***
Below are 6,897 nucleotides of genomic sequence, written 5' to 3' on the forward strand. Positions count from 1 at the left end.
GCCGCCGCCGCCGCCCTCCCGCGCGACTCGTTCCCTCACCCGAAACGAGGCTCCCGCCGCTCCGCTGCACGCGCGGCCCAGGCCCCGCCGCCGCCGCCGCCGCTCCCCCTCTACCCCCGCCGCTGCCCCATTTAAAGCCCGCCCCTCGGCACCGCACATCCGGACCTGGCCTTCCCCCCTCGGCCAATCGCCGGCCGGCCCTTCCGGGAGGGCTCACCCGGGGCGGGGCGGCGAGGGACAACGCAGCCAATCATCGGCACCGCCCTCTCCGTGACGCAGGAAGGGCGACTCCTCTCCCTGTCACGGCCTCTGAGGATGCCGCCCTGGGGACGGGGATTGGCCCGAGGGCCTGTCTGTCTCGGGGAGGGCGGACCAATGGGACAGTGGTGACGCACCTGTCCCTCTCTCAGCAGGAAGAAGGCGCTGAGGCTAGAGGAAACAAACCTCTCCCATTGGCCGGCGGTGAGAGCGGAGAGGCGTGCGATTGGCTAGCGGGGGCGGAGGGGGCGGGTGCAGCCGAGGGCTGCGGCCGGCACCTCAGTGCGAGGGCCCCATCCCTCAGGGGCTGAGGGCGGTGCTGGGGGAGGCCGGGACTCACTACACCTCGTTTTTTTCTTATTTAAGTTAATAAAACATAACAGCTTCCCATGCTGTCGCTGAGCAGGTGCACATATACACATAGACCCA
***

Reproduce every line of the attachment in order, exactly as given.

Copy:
Below are 6,897 nucleotides of genomic sequence, written 5' to 3' on the forward strand. Positions count from 1 at the left end.
GCCGCCGCCGCCGCCCTCCCGCGCGACTCGTTCCCTCACCCGAAACGAGGCTCCCGCCGCTCCGCTGCACGCGCGGCCCAGGCCCCGCCGCCGCCGCCGCCGCTCCCCCTCTACCCCCGCCGCTGCCCCATTTAAAGCCCGCCCCTCGGCACCGCACATCCGGACCTGGCCTTCCCCCCTCGGCCAATCGCCGGCCGGCCCTTCCGGGAGGGCTCACCCGGGGCGGGGCGGCGAGGGACAACGCAGCCAATCATCGGCACCGCCCTCTCCGTGACGCAGGAAGGGCGACTCCTCTCCCTGTCACGGCCTCTGAGGATGCCGCCCTGGGGACGGGGATTGGCCCGAGGGCCTGTCTGTCTCGGGGAGGGCGGACCAATGGGACAGTGGTGACGCACCTGTCCCTCTCTCAGCAGGAAGAAGGCGCTGAGGCTAGAGGAAACAAACCTCTCCCATTGGCCGGCGGTGAGAGCGGAGAGGCGTGCGATTGGCTAGCGGGGGCGGAGGGGGCGGGTGCAGCCGAGGGCTGCGGCCGGCACCTCAGTGCGAGGGCCCCATCCCTCAGGGGCTGAGGGCGGTGCTGGGGGAGGCCGGGACTCACTACACCTCGTTTTTTTCTTATTTAAGTTAATAAAACATAACAGCTTCCCATGCTGTCGCTGAGCAGGTGCACATATACACATAGACCCA